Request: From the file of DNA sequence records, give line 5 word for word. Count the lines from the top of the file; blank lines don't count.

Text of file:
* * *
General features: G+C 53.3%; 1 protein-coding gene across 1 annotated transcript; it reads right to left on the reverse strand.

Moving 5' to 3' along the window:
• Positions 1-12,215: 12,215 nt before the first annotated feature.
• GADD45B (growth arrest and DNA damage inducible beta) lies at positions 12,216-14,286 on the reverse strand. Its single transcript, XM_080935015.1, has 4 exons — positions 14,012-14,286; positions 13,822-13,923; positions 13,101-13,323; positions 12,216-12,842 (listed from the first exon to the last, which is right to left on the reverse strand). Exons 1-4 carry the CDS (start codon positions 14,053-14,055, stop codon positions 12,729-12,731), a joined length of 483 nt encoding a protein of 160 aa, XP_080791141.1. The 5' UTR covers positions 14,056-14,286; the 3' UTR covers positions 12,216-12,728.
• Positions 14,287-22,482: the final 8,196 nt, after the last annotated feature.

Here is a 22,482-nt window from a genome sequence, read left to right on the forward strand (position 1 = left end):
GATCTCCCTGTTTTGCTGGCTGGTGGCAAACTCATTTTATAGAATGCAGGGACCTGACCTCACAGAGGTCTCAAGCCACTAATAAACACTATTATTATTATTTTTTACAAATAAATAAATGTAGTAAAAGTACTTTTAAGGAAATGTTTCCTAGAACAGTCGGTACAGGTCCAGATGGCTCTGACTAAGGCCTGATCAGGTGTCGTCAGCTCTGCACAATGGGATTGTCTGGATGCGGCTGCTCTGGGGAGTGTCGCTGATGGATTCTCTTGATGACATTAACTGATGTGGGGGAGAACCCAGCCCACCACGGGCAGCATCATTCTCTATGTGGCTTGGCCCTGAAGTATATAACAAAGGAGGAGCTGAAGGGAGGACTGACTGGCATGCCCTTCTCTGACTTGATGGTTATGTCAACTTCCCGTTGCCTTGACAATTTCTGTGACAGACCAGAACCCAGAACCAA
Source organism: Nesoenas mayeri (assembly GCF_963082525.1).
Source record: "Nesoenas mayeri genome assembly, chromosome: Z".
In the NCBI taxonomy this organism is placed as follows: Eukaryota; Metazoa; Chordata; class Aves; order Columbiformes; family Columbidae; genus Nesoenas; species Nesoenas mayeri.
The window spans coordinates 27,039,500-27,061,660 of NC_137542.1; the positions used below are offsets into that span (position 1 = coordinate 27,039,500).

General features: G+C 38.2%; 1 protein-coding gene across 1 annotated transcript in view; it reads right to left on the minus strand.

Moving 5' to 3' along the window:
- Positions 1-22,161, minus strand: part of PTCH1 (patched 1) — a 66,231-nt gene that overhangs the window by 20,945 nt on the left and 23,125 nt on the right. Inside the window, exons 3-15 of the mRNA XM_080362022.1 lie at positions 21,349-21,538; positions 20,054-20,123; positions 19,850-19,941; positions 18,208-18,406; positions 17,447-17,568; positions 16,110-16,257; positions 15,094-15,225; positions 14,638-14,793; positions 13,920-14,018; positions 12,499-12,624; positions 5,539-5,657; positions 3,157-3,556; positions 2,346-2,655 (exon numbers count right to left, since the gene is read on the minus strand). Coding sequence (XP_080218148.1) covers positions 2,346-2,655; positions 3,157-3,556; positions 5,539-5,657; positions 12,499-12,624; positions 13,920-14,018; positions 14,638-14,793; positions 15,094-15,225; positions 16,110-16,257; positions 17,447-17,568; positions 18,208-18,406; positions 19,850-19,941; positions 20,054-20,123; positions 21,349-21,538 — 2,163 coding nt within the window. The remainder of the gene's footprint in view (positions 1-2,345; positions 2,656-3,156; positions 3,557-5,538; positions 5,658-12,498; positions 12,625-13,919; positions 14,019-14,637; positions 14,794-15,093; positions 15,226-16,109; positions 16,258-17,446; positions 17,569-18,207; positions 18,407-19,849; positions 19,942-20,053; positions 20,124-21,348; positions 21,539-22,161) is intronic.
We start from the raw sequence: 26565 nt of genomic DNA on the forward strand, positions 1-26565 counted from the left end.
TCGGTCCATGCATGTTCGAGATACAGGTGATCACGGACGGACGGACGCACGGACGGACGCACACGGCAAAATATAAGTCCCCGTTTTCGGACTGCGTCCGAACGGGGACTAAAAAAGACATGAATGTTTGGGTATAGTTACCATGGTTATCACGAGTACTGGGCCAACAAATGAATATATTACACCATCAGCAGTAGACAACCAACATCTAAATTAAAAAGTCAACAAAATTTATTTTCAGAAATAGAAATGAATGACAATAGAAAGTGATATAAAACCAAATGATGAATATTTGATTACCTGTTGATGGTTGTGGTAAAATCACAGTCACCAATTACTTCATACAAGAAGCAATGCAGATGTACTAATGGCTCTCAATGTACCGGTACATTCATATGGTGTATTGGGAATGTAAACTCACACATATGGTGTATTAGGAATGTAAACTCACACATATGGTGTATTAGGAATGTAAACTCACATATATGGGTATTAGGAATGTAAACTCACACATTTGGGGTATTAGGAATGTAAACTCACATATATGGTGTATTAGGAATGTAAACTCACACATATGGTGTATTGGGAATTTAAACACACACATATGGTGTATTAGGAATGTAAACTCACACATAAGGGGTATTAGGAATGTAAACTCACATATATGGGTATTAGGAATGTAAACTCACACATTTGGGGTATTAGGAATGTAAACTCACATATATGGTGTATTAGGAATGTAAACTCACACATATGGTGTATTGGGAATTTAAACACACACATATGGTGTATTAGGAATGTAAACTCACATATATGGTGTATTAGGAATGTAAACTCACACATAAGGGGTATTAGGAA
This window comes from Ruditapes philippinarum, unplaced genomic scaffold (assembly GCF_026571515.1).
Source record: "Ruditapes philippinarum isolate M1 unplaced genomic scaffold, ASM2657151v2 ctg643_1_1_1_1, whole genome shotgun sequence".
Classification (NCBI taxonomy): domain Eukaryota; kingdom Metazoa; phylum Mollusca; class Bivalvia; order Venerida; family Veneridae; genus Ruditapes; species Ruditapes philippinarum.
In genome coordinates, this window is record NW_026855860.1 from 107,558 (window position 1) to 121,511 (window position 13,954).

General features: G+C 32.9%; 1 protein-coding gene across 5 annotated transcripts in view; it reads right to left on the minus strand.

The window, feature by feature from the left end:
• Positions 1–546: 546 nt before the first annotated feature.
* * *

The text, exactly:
• Positions 14,287-22,482: the final 8,196 nt, after the last annotated feature.